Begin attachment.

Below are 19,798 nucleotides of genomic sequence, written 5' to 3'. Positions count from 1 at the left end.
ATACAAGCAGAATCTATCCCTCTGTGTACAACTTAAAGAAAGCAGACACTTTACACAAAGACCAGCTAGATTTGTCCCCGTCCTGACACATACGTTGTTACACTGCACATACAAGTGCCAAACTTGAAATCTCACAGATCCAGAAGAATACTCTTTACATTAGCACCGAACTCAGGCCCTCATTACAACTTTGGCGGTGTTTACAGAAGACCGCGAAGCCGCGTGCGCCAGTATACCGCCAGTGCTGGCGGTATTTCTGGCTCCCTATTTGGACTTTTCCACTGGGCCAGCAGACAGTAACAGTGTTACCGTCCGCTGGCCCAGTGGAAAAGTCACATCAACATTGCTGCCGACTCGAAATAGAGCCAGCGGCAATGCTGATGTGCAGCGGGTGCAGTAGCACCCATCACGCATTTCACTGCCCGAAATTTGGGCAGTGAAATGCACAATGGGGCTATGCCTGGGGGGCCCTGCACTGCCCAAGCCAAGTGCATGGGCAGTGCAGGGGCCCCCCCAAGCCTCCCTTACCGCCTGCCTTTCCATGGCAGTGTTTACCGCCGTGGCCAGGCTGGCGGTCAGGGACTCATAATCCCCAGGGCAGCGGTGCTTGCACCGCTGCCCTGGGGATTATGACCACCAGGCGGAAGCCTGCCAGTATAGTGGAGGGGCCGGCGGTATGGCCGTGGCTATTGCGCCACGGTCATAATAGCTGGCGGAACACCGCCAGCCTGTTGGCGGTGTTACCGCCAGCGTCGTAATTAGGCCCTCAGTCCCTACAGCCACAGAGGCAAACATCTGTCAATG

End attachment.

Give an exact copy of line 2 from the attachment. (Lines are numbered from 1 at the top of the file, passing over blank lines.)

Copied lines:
ATACAAGCAGAATCTATCCCTCTGTGTACAACTTAAAGAAAGCAGACACTTTACACAAAGACCAGCTAGATTTGTCCCCGTCCTGACACATACGTTGTTACACTGCACATACAAGTGCCAAACTTGAAATCTCACAGATCCAGAAGAATACTCTTTACATTAGCACCGAACTCAGGCCCTCATTACAACTTTGGCGGTGTTTACAGAAGACCGCGAAGCCGCGTGCGCCAGTATACCGCCAGTGCTGGCGGTATTTCTGGCTCCCTATTTGGACTTTTCCACTGGGCCAGCAGACAGTAACAGTGTTACCGTCCGCTGGCCCAGTGGAAAAGTCACATCAACATTGCTGCCGACTCGAAATAGAGCCAGCGGCAATGCTGATGTGCAGCGGGTGCAGTAGCACCCATCACGCATTTCACTGCCCGAAATTTGGGCAGTGAAATGCACAATGGGGCTATGCCTGGGGGGCCCTGCACTGCCCAAGCCAAGTGCATGGGCAGTGCAGGGGCCCCCCCAAGCCTCCCTTACCGCCTGCCTTTCCATGGCAGTGTTTACCGCCGTGGCCAGGCTGGCGGTCAGGGACTCATAATCCCCAGGGCAGCGGTGCTTGCACCGCTGCCCTGGGGATTATGACCACCAGGCGGAAGCCTGCCAGTATAGTGGAGGGGCCGGCGGTATGGCCGTGGCTATTGCGCCACGGTCATAATAGCTGGCGGAACACCGCCAGCCTGTTGGCGGTGTTACCGCCAGCGTCGTAATTAGGCCCTCAGTCCCTACAGCCACAGAGGCAAACATCTGTCAATG